I finally read Quiet after it languished on my TBR list for a couple years. And, I’m glad because I learned some fascinating things about introversion, myself, and my relationships with other people. But, it was long-winded and I ended up skipping some sections I was less interested in. A lot has already been written about this book, so I thought I’d share the places my mind went rather than write a traditional review.
It wasn’t until later life that I realized I was an introvert. In fact, I tested “E” (for extrovert) on the Meyers-Briggs test I took in high school. If you met me (and didn’t know about my reading habits), you might be surprised to hear that I’m an introvert. One of the things this book alerted me to was that outgoing introverts do exist and I think that’s probably what I am. Looking back on high school and my Meyers-Briggs test results, I think my surroundings had a huge impact. I went to a small, all-girls school and had (mostly) the same classmates from Kindergarten through 12th grade. We all knew each other so well that I don’t think I experienced the signs of introversion that I popped up in later life.
Even now, I don’t experience every sign of introversion. While I do prefer small groups, dislike small talk, generally avoid risk, let calls go to voicemail, and feel drained after lots of socializing, I wouldn’t say I’m terribly “soft-spoken”, I don’t avoid conflict, and I don’t tend to think before I speak (but I really should work on that!).
Introversion and Marriage
I’m married to an extrovert. My husband can talk to anyone (and enjoys it), no matter how little he has in common with that person. He wants to socialize a lot and doesn’t mind small talk. He doesn’t mind people invading his personal space. He doesn’t really need or crave “quiet time”. So, how does this work?
There have certainly been growing pains, mostly surrounding the impression that I’m being rude when I don’t want to participate in some social events or need to set some boundaries. But, there are also great perks that come with his complementary personality. When we’re at parties, I love that I can go stand by him if I’m tired and know that he will carry the conversation. And now that we’ve been married almost 7 years, he knows exactly what I need in the alone time vs. socializing department and plans activities accordingly. He also socializes some during the week while I stay home, which suits us both!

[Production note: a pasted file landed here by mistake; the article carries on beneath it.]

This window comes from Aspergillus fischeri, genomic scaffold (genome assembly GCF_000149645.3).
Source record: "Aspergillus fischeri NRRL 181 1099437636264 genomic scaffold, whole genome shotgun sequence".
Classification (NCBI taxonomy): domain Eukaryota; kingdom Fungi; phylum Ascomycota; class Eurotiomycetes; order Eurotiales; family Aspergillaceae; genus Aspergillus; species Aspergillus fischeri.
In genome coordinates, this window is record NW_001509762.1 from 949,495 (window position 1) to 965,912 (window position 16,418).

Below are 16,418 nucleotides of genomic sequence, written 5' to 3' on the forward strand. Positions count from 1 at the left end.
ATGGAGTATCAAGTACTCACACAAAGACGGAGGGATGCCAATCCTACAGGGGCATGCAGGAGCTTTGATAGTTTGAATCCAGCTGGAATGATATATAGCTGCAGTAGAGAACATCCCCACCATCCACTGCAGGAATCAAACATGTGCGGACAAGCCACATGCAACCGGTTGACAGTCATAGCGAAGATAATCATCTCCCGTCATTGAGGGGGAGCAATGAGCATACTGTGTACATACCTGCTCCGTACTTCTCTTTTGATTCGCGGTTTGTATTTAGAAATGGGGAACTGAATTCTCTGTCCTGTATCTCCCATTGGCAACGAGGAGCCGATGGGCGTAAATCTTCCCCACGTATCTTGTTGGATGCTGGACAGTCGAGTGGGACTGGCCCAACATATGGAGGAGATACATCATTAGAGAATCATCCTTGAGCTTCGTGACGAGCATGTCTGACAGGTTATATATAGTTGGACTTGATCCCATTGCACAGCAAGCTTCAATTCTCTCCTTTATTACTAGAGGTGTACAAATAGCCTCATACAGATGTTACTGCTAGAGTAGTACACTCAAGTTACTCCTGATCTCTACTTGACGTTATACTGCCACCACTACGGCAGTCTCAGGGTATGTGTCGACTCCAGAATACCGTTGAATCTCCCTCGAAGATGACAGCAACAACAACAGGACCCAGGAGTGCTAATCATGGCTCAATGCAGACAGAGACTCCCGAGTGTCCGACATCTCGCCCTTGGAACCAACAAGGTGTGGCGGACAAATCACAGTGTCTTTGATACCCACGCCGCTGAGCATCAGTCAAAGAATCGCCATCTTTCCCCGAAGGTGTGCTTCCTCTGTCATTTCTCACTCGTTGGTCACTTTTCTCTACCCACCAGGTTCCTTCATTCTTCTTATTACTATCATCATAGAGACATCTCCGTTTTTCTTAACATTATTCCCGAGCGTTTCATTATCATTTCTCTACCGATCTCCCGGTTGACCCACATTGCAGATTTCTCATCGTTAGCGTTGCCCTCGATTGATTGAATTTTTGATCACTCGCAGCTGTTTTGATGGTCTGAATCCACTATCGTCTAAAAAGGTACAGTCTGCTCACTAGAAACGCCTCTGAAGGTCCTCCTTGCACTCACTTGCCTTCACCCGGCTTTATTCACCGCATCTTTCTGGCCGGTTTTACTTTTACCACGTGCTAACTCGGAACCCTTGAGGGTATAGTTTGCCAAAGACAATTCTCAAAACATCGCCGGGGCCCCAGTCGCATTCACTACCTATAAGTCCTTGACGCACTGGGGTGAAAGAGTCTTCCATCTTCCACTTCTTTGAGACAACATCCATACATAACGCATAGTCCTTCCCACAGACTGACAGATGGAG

Introversion and Motherhood
The one thing I wish Cain had covered more in Quiet was the impact of motherhood on introverts. My introversion became a much bigger part of my life when I became a mother. And, an even bigger part when I became a mother the second time. My days began to consist of constant noise, chaos, and someone needing something from me virtually all the time (not to mention the lack of privacy and alone time…2 year old bathroom buddy, anyone?!). I do think this is amplified because I’m a stay-at-home Mom, but it is a tough environment for introverts.
Free time is now rare and precious to me…and I’ve become very selective about how I spend it. I find myself first needing to use free time to be alone and read or work on my blog, and only after that do I want to socialize. Consequently, socializing has become a smaller and smaller part of my life, which is less acceptable out in the world (or feels that way). And, since I do crave time away from all the chaos (and, consequently, from my children), I’ve often wondered if that means I’m not the best mother I could be.
Despite the fact that Cain didn’t spend much time on this topic in her book, there is a fantastic article on her Quiet Revolution website that perfectly summed up everything floating around my brain on this topic. And, reshaped my view of myself as a mother. If you’re an introverted mother, I highly recommend reading this!
Introversion and the Presidency
On a much less personal note, reading this book in February of an election year got me thinking about the impact of introversion on modern day Presidential elections.
John Quincy Adams, incidentally, is considered by political psychologists to be one of the few introverts in presidential history. – Quiet by Susan Cain
However, according this article, there have been ten introverted U.S. Presidents. But, note that the only one in recent history (i.e. the only one to survive the 24/7 modern day election process) is our current one.
The way the U.S. elects its presidents couldn’t be more of a nightmare for introverts. These men and women are in front of people (mostly strangers) for years leading up to the election with little to no downtime. They are expected to come across as energetic, likable, relatable, and trustworthy (among other things). They are never allowed to be “off”…at least in public and they are rarely out of the public eye. Could an introvert even survive this? Much less actually excel enough to get elected?
Does this mean only extroverted people will choose to run for President? We will always end up with an extroverted President because they are the only types of people who can thrive in a campaign cycle? And, if so, what does that mean for how the President operates once he/she gets in office?
Reading Quiet really made me wish that introverts were better understood. When we decide to stay home sometimes, we’re not trying to be rude…we just need some downtime to recharge. When we hang out in the corner with our closest friends at parties, we’re not trying to be exclusive…it’s just where we’re most comfortable. We really do want to talk to people…we’d just rather have a more personal conversation than talk about the weather, etc (i.e. small talk). And, just because we lament the end of our children’s nap-times, it doesn’t mean we love them less than the parents who can’t wait until their children wake up.
Are you an introvert? Are you married to one? How do you feel about introverts and the electoral process?